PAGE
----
Esports, competitive video gaming at a professional level, have been around for decades.


From humble beginnings in the 1980s, competitive video gaming has exploded in recent years.


Today, players participate in professional leagues with team franchises and high-dollar media deals. They display their skills in sold-out arenas as millions of fans watch online.


What was once a niche world of small online communities is now a billion-dollar global industry and growing.


To put the surging popularity in perspective for those new to this market, last year’s League of Legends world championship, where players competed for millions of dollars in prize money, was held at the famous Birds Nest in Beijing, the national stadium originally built for the 2008 Olympic games. And it was packed.


Overall, an estimated 385 million people from around the world tune in to watch teams of video gamers compete.


Adidas, Under Armour, Nike and other major brands sponsor players, teams, and events.


Media rights for events, which hit $50 million in 2016, are expected to surge seven-fold by 2020, reaching nearly $340 million.


ESPN struck a deal with EA last year to broadcast FIFA tournaments on ESPN, ESPN2, ESPN Deportes, and ESPN3.


Europe’s elite soccer clubs have been signing esports players at an increasing pace in recent years, even signing players outside of soccer, as they vie for a share of the multi-billion dollar market.


The Philadelphia 76ers became the first U.S. sports team to acquire a competitive gaming team, purchasing team dignitas in 2017 in a deal sources place at as much as $15 million.


While the trend is clear, the average investor has lacked a way to profit from this growth, until now.




ESports team wins

Esports Entertainment Group (OTCQB: GMBL) is a pure-play opportunity in the esports market with a business model that can scale while generating big profits.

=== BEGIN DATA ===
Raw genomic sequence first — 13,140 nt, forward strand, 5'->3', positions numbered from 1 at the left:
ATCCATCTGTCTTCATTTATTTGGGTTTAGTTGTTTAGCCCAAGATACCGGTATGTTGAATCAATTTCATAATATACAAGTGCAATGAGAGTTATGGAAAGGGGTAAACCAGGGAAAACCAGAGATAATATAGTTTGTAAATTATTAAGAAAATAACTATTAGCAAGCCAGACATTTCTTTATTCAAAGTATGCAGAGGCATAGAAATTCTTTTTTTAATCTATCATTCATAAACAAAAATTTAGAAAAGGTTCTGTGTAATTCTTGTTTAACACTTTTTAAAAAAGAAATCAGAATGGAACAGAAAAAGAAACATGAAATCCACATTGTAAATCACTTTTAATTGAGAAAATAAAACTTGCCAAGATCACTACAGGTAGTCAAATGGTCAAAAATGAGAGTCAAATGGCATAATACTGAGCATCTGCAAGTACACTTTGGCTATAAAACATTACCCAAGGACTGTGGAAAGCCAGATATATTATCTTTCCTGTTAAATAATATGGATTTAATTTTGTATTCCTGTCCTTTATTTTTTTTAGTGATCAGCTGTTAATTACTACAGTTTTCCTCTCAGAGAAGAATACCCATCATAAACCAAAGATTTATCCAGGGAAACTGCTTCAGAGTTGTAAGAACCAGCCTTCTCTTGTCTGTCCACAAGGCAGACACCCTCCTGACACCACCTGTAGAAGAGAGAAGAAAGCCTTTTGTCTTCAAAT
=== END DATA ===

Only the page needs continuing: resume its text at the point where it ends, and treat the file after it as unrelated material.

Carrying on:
And it’s still trading under the radar of bigger Wall Street investors. At least for now.

“We’re the first bet exchange in the esports sector,” stated Grant Johnson, Chairman and CEO.

As the popularity of esports has soared, so has interest in wagering on the competition.

GMBL has developed a next generation online platform to facilitate as much of the wagering demand as possible.

It’s estimated that esports wagering will top $20 billion over the next few years. In 2016, total bets in the space were reported at $1 billion.

And these numbers are from before May 2018’s landmark U.S. Supreme Court decision that paves the way for states to legalize sports gambling.

According to the casino-backed American Gaming Association, Americans place $150 billion a year in illegal sports bets. As the race to legalization unfolds, this could add billions to esports wagering in the coming years.

Unlike a traditional sports book, where players bet against the house, this company has developed a technology platform that connects gamblers directly.

“Because of that arrangement [bet exchange], we’ve been very successful in attracting esports personalities, team owners, streamers to sign up as our affiliates [marketing partners],” commented Johnson.

It doesn’t matter who wins or loses, GMBL generates fees from simply matching the bettors.